ROM. xiv. 8.
“For whether we live, we live unto the Lord; and whether we
die, we die unto the Lord: whether we live therefore, or die,
we are the Lord’s.”
THESE great words were suggested by a comparatively
trivial thing—the scruples which Christian Jews brought
into the Church. They were “weak,” but the strong were
in danger of insisting too much on their liberty, and thus
grieving the weak. How does Paul decide?
I.—1. He refuses to each side the right to judge the
2. Next he asks the strong and the weak to give each
other full credit for perfect conscientiousness and loyalty
3. He reminds them of the one supreme principle that
should govern the life of every servant of Christ—the con-
sciousness that they did not belong to themselves, but to
II. This fact does not depend on our recognition of it.
We may be unmindful of it, but none the less will He ask
of us an account of our stewardship.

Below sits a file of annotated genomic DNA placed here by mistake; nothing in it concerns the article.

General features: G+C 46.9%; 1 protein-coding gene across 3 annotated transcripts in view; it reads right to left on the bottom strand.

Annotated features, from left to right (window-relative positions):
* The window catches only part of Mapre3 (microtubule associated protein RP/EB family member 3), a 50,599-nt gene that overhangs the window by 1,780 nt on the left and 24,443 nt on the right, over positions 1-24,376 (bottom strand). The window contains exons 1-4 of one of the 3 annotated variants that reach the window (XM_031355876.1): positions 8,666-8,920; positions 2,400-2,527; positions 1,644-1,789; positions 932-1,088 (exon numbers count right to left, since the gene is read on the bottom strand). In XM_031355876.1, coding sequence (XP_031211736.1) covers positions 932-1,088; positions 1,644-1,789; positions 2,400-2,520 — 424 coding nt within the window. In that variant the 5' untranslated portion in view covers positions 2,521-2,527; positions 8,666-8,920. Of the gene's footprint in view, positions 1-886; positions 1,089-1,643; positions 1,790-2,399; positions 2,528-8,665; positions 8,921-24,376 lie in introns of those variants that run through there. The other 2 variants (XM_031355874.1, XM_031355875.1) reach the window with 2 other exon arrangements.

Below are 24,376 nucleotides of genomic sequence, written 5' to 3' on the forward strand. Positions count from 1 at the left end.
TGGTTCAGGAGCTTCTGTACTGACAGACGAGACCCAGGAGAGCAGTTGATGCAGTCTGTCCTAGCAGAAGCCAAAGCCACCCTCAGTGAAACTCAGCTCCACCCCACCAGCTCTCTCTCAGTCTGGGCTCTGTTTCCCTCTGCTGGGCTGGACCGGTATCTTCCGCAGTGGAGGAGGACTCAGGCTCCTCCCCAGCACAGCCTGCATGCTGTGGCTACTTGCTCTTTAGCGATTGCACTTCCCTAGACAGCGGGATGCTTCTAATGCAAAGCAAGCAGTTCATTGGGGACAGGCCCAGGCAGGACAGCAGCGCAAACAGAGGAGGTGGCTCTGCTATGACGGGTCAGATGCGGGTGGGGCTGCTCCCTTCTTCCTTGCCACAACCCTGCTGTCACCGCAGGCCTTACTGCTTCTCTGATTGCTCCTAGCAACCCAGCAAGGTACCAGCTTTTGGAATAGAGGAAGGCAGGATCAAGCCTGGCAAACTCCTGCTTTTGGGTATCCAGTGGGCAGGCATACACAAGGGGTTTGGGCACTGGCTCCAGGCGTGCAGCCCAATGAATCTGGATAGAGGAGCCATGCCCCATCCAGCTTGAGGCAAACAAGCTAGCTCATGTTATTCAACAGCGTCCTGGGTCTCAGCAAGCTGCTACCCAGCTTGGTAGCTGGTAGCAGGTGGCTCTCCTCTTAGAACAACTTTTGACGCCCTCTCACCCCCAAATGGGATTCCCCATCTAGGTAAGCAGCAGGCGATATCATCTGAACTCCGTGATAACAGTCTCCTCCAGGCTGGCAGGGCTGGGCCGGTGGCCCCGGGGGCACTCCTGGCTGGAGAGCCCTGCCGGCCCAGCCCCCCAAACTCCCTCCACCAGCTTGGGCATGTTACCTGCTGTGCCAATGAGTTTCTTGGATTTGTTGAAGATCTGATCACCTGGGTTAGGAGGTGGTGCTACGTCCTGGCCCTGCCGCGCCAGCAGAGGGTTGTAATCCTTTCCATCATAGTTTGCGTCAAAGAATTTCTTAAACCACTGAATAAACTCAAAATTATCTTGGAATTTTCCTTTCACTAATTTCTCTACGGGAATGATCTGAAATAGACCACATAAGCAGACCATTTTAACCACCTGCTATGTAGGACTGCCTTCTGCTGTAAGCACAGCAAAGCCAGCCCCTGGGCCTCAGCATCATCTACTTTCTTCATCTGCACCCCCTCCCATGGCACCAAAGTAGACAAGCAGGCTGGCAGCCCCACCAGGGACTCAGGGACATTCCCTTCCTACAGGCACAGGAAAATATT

III. No reservation is made. Our business as well as our
Sunday service belongs to Christ. Our amusements be-
long to Him as much as the rest of our life. Is it right to
go to a theatre, ball, and so on? It is for Christ to decide
these questions, and if we honestly ask Him, He will settle
all such difficulties very quickly.
IV. The ground of this is, that Christ has bought us.
We are bought with a price. Those who have seen men
and women bought and sold in the slave-market would
understand this with a readiness we cannot. The highest
obligation and the highest honour of a Christian is that
he is a slave of Jesus Christ. G. S. Barrett, B.A.